greygirlbeast (greygirlbeast) wrote,
greygirlbeast
greygirlbeast

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"We've all seen the posters, but nobody has seen Honey the cat."

Yesterday evening, just before dusk, there was another house fire on our street. That's two in less than seven months (the first was on November 13th, 2009). We'd just finished dinner, and Kathryn heard the sirens. Moments later, our street was entirely filled with firetrucks and rescue vehicles. I went downstairs and out the front door, and saw that the house two houses down was belching a wall of flame fifteen or twenty feet high. No one was injured, and the fire was under control and out within fifteen or twenty minutes. Fucking terrifying. It left a gaping black hole in one of the most beautiful old Victorian homes on the street. This morning, construction crews are out, boarding the place up. The house next door, the one that caught fire in November, is still undergoing repair and cleanup, so I imagine it will be a long time before the house that burned last night is again habitable.

Spooky got two photos:







Photographs Copyright © 2010 by Kathryn A. Pollnac



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Yesterday, I finally began "The Maltese Unicorn." I wrote only 617 words, but at least it's a beginning. Since May 8th, this story has been kicking about in my head. This week, I wrote many pages of notes for it, actually working through the plot, something I might never before have done with a short story. But it's an unusually complex plot for me, plottier than most of my plots, with all the crosses and double crosses one expects from noir. Plus its a period piece, which makes the whole process several times more difficult than usual. It's a first-person narrative set in May 1935 New York City, inside a frame set in German-occupied Paris in October 1941.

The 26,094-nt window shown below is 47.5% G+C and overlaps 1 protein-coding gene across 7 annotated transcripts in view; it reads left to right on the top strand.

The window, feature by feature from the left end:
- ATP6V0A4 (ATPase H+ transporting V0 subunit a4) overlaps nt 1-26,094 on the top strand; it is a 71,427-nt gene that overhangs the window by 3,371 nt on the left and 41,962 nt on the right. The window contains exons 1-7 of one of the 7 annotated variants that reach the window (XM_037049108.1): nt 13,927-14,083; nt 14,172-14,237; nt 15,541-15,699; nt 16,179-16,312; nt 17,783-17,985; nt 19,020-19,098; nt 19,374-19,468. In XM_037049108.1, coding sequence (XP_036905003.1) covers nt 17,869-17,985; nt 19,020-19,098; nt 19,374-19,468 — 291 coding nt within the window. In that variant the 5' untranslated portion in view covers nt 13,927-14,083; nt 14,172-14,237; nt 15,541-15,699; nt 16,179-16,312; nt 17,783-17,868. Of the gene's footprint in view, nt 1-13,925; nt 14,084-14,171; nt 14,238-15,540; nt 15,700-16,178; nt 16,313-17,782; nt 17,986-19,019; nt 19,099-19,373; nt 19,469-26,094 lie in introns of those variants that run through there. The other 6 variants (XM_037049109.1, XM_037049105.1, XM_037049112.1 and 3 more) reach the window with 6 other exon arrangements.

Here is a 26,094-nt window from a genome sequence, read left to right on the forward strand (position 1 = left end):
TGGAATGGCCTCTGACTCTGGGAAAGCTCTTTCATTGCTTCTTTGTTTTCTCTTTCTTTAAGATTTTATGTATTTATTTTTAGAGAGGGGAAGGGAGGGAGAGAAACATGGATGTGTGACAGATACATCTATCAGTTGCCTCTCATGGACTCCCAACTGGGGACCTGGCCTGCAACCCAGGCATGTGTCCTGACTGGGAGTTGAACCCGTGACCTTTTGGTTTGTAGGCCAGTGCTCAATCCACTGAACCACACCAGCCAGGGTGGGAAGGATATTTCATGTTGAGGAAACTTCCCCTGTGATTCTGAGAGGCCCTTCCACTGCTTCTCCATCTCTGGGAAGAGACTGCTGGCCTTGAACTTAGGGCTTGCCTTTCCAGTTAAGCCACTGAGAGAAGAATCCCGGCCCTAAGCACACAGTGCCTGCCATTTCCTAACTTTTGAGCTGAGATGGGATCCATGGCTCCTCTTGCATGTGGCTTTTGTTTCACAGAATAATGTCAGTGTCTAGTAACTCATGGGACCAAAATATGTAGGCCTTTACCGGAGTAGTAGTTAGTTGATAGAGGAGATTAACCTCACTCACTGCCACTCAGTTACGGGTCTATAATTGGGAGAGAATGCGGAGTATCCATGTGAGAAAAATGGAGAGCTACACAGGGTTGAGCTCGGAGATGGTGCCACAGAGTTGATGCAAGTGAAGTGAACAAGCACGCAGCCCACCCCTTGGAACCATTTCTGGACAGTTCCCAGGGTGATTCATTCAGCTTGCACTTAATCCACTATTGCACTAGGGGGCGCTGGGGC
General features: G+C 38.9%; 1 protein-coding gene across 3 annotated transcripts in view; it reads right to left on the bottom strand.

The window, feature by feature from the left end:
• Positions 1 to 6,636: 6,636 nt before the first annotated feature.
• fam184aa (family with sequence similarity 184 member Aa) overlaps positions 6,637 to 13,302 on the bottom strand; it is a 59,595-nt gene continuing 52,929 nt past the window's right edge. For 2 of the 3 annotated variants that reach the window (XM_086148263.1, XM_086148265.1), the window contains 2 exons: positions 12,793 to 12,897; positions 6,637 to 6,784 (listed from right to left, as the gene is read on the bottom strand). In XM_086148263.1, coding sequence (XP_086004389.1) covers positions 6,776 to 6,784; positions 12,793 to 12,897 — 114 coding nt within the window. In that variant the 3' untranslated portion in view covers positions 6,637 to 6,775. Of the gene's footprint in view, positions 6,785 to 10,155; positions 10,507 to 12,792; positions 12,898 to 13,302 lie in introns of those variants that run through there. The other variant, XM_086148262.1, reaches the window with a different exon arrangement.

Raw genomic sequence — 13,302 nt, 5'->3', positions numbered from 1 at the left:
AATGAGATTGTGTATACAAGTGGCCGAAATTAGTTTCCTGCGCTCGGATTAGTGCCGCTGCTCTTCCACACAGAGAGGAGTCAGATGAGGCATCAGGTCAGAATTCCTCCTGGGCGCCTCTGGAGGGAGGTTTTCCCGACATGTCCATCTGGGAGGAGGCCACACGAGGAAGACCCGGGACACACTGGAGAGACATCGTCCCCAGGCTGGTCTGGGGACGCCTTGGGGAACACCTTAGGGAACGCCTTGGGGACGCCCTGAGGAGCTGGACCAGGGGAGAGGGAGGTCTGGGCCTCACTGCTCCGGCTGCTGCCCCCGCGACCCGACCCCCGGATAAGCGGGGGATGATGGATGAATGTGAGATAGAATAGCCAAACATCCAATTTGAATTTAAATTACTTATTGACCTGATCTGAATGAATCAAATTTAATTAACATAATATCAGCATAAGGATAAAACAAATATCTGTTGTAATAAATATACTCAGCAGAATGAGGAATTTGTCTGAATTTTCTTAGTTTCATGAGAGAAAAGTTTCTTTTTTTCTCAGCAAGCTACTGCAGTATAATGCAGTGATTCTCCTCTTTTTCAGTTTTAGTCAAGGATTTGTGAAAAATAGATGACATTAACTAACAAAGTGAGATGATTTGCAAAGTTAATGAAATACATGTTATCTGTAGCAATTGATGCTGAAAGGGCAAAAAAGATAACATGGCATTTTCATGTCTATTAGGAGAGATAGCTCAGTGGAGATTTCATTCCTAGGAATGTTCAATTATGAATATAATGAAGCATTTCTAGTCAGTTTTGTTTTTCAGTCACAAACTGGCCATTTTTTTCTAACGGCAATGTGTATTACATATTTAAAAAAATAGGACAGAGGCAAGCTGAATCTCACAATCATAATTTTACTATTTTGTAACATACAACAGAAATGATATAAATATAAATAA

Last night, we saw Bruce McDonald's Pontypool (2009, based on Tony Burgess' novel, Pontypool Changes Everything). A brilliant, terrifying movie that I can't recommend strongly enough. Superbly suspenseful. Every single moment is pulled taut. In a film about a linguistic virus, sound and silence are used to maximum effect. Nods to both Burroughs' language as virus and Neal Stephenson's Snow Crash. A stunning performance from Stephen McHattie. And no, it's not a zombie movie. It's something worse, but I'm sure people have called it a zombie movie. Exquisitely surreal, claustrophobic, and it wields dread like a scalpel. See it.

And I guess that's it for now.
Tags: not enough sleep, plot, writing
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